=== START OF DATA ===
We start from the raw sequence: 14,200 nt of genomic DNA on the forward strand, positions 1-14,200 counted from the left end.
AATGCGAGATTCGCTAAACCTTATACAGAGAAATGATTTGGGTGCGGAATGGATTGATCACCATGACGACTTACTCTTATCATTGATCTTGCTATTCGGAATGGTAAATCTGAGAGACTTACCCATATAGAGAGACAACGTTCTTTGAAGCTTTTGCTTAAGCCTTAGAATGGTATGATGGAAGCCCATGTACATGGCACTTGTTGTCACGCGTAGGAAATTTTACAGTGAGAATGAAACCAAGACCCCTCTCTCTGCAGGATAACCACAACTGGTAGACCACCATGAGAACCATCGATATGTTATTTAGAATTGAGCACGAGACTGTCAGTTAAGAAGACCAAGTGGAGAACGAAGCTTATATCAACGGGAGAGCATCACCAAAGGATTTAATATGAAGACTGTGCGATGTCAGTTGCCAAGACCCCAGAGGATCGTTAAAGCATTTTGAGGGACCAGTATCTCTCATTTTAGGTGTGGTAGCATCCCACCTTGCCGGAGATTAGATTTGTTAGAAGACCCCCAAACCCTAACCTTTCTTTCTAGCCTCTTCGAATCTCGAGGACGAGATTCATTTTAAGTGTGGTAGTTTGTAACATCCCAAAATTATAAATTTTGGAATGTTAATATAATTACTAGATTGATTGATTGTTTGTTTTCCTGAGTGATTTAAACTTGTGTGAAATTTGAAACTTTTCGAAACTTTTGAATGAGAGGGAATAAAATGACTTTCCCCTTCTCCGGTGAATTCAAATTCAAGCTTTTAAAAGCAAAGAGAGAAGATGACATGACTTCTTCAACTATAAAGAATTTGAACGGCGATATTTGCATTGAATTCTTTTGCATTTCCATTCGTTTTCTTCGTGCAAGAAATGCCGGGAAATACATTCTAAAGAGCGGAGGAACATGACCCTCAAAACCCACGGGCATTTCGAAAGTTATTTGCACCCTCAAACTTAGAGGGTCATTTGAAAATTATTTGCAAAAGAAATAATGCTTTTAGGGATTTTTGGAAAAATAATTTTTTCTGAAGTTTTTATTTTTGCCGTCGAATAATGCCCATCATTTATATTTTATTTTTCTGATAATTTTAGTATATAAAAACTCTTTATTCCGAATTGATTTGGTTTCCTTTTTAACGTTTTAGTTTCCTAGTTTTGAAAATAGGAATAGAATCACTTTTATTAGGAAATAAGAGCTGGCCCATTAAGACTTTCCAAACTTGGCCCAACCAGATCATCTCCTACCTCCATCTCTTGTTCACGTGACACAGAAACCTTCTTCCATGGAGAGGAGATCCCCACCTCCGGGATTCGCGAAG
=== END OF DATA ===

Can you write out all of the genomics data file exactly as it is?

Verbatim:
We start from the raw sequence: 14,200 nt of genomic DNA on the forward strand, positions 1-14,200 counted from the left end.
AATGCGAGATTCGCTAAACCTTATACAGAGAAATGATTTGGGTGCGGAATGGATTGATCACCATGACGACTTACTCTTATCATTGATCTTGCTATTCGGAATGGTAAATCTGAGAGACTTACCCATATAGAGAGACAACGTTCTTTGAAGCTTTTGCTTAAGCCTTAGAATGGTATGATGGAAGCCCATGTACATGGCACTTGTTGTCACGCGTAGGAAATTTTACAGTGAGAATGAAACCAAGACCCCTCTCTCTGCAGGATAACCACAACTGGTAGACCACCATGAGAACCATCGATATGTTATTTAGAATTGAGCACGAGACTGTCAGTTAAGAAGACCAAGTGGAGAACGAAGCTTATATCAACGGGAGAGCATCACCAAAGGATTTAATATGAAGACTGTGCGATGTCAGTTGCCAAGACCCCAGAGGATCGTTAAAGCATTTTGAGGGACCAGTATCTCTCATTTTAGGTGTGGTAGCATCCCACCTTGCCGGAGATTAGATTTGTTAGAAGACCCCCAAACCCTAACCTTTCTTTCTAGCCTCTTCGAATCTCGAGGACGAGATTCATTTTAAGTGTGGTAGTTTGTAACATCCCAAAATTATAAATTTTGGAATGTTAATATAATTACTAGATTGATTGATTGTTTGTTTTCCTGAGTGATTTAAACTTGTGTGAAATTTGAAACTTTTCGAAACTTTTGAATGAGAGGGAATAAAATGACTTTCCCCTTCTCCGGTGAATTCAAATTCAAGCTTTTAAAAGCAAAGAGAGAAGATGACATGACTTCTTCAACTATAAAGAATTTGAACGGCGATATTTGCATTGAATTCTTTTGCATTTCCATTCGTTTTCTTCGTGCAAGAAATGCCGGGAAATACATTCTAAAGAGCGGAGGAACATGACCCTCAAAACCCACGGGCATTTCGAAAGTTATTTGCACCCTCAAACTTAGAGGGTCATTTGAAAATTATTTGCAAAAGAAATAATGCTTTTAGGGATTTTTGGAAAAATAATTTTTTCTGAAGTTTTTATTTTTGCCGTCGAATAATGCCCATCATTTATATTTTATTTTTCTGATAATTTTAGTATATAAAAACTCTTTATTCCGAATTGATTTGGTTTCCTTTTTAACGTTTTAGTTTCCTAGTTTTGAAAATAGGAATAGAATCACTTTTATTAGGAAATAAGAGCTGGCCCATTAAGACTTTCCAAACTTGGCCCAACCAGATCATCTCCTACCTCCATCTCTTGTTCACGTGACACAGAAACCTTCTTCCATGGAGAGGAGATCCCCACCTCCGGGATTCGCGAAG